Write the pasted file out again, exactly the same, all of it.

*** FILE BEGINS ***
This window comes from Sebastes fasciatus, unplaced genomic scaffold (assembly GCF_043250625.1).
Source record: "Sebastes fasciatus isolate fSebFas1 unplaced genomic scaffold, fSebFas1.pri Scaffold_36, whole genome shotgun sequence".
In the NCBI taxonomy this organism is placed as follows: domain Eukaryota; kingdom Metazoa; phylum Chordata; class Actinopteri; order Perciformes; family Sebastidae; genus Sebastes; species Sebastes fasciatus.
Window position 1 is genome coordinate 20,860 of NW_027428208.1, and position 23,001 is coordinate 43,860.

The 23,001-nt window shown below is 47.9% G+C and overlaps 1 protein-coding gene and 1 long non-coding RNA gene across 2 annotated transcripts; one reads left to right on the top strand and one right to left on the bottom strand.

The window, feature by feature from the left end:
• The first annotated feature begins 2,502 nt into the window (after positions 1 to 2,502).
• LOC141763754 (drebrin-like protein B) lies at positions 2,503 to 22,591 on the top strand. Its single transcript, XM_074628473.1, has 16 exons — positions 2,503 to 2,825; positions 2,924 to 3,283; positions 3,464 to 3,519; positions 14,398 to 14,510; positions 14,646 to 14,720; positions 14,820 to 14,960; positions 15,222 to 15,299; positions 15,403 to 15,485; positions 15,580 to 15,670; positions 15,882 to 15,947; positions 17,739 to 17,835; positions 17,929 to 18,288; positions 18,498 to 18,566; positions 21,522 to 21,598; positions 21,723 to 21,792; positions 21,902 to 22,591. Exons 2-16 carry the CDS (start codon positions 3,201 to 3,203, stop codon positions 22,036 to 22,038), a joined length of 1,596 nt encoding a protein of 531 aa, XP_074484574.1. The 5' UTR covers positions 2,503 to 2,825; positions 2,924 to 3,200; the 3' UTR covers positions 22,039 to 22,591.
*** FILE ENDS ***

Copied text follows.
This window comes from Sebastes fasciatus, unplaced genomic scaffold (assembly GCF_043250625.1).
Source record: "Sebastes fasciatus isolate fSebFas1 unplaced genomic scaffold, fSebFas1.pri Scaffold_36, whole genome shotgun sequence".
In the NCBI taxonomy this organism is placed as follows: domain Eukaryota; kingdom Metazoa; phylum Chordata; class Actinopteri; order Perciformes; family Sebastidae; genus Sebastes; species Sebastes fasciatus.
Window position 1 is genome coordinate 20,860 of NW_027428208.1, and position 23,001 is coordinate 43,860.

The 23,001-nt window shown below is 47.9% G+C and overlaps 1 protein-coding gene and 1 long non-coding RNA gene across 2 annotated transcripts; one reads left to right on the top strand and one right to left on the bottom strand.

The window, feature by feature from the left end:
• The first annotated feature begins 2,502 nt into the window (after positions 1 to 2,502).
• LOC141763754 (drebrin-like protein B) lies at positions 2,503 to 22,591 on the top strand. Its single transcript, XM_074628473.1, has 16 exons — positions 2,503 to 2,825; positions 2,924 to 3,283; positions 3,464 to 3,519; positions 14,398 to 14,510; positions 14,646 to 14,720; positions 14,820 to 14,960; positions 15,222 to 15,299; positions 15,403 to 15,485; positions 15,580 to 15,670; positions 15,882 to 15,947; positions 17,739 to 17,835; positions 17,929 to 18,288; positions 18,498 to 18,566; positions 21,522 to 21,598; positions 21,723 to 21,792; positions 21,902 to 22,591. Exons 2-16 carry the CDS (start codon positions 3,201 to 3,203, stop codon positions 22,036 to 22,038), a joined length of 1,596 nt encoding a protein of 531 aa, XP_074484574.1. The 5' UTR covers positions 2,503 to 2,825; positions 2,924 to 3,200; the 3' UTR covers positions 22,039 to 22,591.